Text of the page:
‘The Light Fantastic’: Crystal Bridges considers medium as message

‘The Light Fantastic’: Crystal Bridges considers medium as message
April Wallace

Whether we think about it much or not, light often informs artwork in one way or another.

A new focus exhibition at Crystal Bridges Museum of American Art explores the many ways that artists use light in their works.

Isamu Noguchi’s “Lunar Landsape” was made in 1943 of magnesite cement, electric lights, colored acetate sheets, cork and string. (Courtesy Image/Crystal Bridges Museum of American Art, Bentonville, Arkansas)

Many of the sculptures have a lighting element, while the photographs require certain light in their development or use light as their main storyform when over- or under-developed. Still others are fascinating for the way they change depending on the light — reflecting it, absorbing it or changing color.

“The Light Fantastic” opened on Jan. 29 and will be on display through May 30. Curator Larissa Randall says the show does two things well: It showcases work from the museum’s collection not shown in a long time — or ever, in some instances — or frames them in a different way.

“We wanted a good balance of literal applications of light with more (abstract) ones,” Randall says.

Isamu Noguchi’s 1943 sculpture “Lunar Landscape” is an example of a literal application, since it has electric lights embedded in cement. For each of the works selected, Randall asked herself how light played a role.

“That ambiguity alongside the more clear presences is where you can get rich dialogues about science and art in this exhibition, even with the photos,” she says.

Both of the Carrie Mae Weems photographs strongly feature a light hanging from the ceiling. It’s clear how the subjects’ proximity to it changes the mood of the piece. Randall says the exhibition illustrates how light can be an inspiration or medium, two very different things that are related.

Randall says the majority of the works by the 27 artists are light-based sculptures that are in conversation with the chosen photographs and other more abstract media. Just a week into the exhibition, she says initial viewers were delighted by the light elements of the sculptures.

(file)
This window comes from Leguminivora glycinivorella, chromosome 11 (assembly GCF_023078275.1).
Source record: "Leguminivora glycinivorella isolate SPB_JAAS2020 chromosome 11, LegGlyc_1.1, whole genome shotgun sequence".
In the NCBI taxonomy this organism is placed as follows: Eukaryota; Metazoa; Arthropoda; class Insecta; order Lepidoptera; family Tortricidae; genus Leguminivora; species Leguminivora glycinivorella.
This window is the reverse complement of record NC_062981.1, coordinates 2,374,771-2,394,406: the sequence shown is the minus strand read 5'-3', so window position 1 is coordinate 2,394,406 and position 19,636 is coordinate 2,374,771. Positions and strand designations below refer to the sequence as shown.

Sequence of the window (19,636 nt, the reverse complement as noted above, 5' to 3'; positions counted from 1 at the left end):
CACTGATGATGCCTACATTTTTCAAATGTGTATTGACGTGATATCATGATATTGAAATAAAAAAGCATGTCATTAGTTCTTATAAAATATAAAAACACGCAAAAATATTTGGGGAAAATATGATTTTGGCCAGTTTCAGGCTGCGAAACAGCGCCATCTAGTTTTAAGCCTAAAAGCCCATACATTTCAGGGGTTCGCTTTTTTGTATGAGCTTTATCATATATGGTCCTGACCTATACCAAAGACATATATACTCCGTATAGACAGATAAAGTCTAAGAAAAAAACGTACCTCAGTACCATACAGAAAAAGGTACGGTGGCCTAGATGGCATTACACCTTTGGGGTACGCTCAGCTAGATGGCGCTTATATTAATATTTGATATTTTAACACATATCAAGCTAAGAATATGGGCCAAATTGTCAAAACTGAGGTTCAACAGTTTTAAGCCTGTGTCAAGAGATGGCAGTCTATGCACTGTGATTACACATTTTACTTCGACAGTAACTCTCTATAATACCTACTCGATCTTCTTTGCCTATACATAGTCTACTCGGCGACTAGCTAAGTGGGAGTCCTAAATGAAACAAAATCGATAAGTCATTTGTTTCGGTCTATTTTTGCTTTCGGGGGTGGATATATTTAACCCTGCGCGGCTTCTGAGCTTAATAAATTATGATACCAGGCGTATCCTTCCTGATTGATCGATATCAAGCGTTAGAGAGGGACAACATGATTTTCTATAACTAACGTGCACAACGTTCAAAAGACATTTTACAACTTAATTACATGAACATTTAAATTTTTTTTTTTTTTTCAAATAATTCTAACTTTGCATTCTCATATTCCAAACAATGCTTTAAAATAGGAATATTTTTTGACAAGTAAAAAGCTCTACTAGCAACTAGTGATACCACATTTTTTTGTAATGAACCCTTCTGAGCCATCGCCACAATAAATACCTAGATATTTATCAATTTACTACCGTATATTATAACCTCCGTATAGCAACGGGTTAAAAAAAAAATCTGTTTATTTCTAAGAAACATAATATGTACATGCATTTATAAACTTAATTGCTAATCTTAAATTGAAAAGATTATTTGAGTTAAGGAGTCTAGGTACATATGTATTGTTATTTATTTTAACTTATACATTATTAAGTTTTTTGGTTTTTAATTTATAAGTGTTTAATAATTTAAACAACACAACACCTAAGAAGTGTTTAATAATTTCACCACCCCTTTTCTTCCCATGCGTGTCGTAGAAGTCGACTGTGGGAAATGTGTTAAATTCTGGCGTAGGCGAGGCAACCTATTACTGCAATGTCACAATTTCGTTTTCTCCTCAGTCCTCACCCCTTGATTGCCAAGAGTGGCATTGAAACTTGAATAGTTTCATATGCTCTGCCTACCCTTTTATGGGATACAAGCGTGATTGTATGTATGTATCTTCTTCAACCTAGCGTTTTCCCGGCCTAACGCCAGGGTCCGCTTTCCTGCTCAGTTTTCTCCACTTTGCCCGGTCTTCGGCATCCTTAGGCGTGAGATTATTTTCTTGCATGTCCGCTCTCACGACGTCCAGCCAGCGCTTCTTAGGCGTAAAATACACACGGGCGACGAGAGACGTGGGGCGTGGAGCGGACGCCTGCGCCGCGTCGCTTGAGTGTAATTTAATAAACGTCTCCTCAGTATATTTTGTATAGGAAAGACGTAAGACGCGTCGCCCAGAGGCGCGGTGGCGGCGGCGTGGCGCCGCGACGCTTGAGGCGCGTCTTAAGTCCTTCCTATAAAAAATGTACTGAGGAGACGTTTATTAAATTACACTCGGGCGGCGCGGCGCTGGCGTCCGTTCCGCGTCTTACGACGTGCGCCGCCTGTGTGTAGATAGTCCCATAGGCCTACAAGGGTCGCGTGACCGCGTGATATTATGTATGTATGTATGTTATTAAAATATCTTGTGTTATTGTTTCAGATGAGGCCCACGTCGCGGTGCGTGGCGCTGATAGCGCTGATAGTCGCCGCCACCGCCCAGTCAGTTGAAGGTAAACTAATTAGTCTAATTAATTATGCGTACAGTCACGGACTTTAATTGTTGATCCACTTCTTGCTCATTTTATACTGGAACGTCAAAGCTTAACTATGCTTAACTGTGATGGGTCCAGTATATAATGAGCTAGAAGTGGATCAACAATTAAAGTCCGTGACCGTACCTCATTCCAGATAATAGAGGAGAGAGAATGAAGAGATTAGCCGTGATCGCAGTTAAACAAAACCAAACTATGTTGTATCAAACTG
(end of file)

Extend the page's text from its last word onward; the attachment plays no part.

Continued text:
Jen Stark’s “Kaleidoscopic” is a wall-mounted sculpture of wood, acrylic paint, archival paper, mirrors, motor and light. Guests can peer into it to see kaleidoscopic images as well. (Courtesy Image/Crystal Bridges Museum of American Art, Bentonville, Arkansas)

Among the hidden treasures of Crystal Bridges is Jen Stark’s wall-based sculpture “Kaleidoscopic,” which has been in the collection since 2011 but never on view. This three-dimensional optical illusion protrudes in layers of pointed, spirally shapes — rainbow colored on one side and black and white on the other. And the best part, Randall says, is that it has a peephole.

“That’s the part that makes it perfect for this exhibit, [made for people] to lean up against and look into the sculpture that’s a kaleidoscope,” says Randall, who may have a special affinity for them since her grandmother used to collect them. “They’re all light and movement and colors and patterns rotating really quickly, giving a surprisingly delightful, disorienting feel that Jen Stark says takes the viewer to a state of transcendence, meditative and healing.”

In the same space as “Kaleidoscopic” is a special group of works, including the well-known white sculpture by Georgia O’Keeffe, “Abstraction,” which has always been on view at Crystal Bridges. It’s placed next to a neon sculpture by Dale Chihuly and James Carpenter that is lit from within. The neon vibrates in the glass and creates red space around it, coloring the O’Keeffe.

“Having the red light of the Chihuly bounce off the O’Keeffe sculpture impacts how you see it, and (we) experience light in the world in that way,” Randall says. “Even when it’s not explicitly about light, it affects how people experience art.”

Frequent or longtime visitors to Crystal Bridges may remember the exhibit of Chihuly’s glass works, which were displayed in 2017. It was among the most highly attended exhibits that the museum ever had. Randall says she is excited to get the neon sculpture out because it is an earlier, less familiar Chihuly work that was displayed 10 years ago.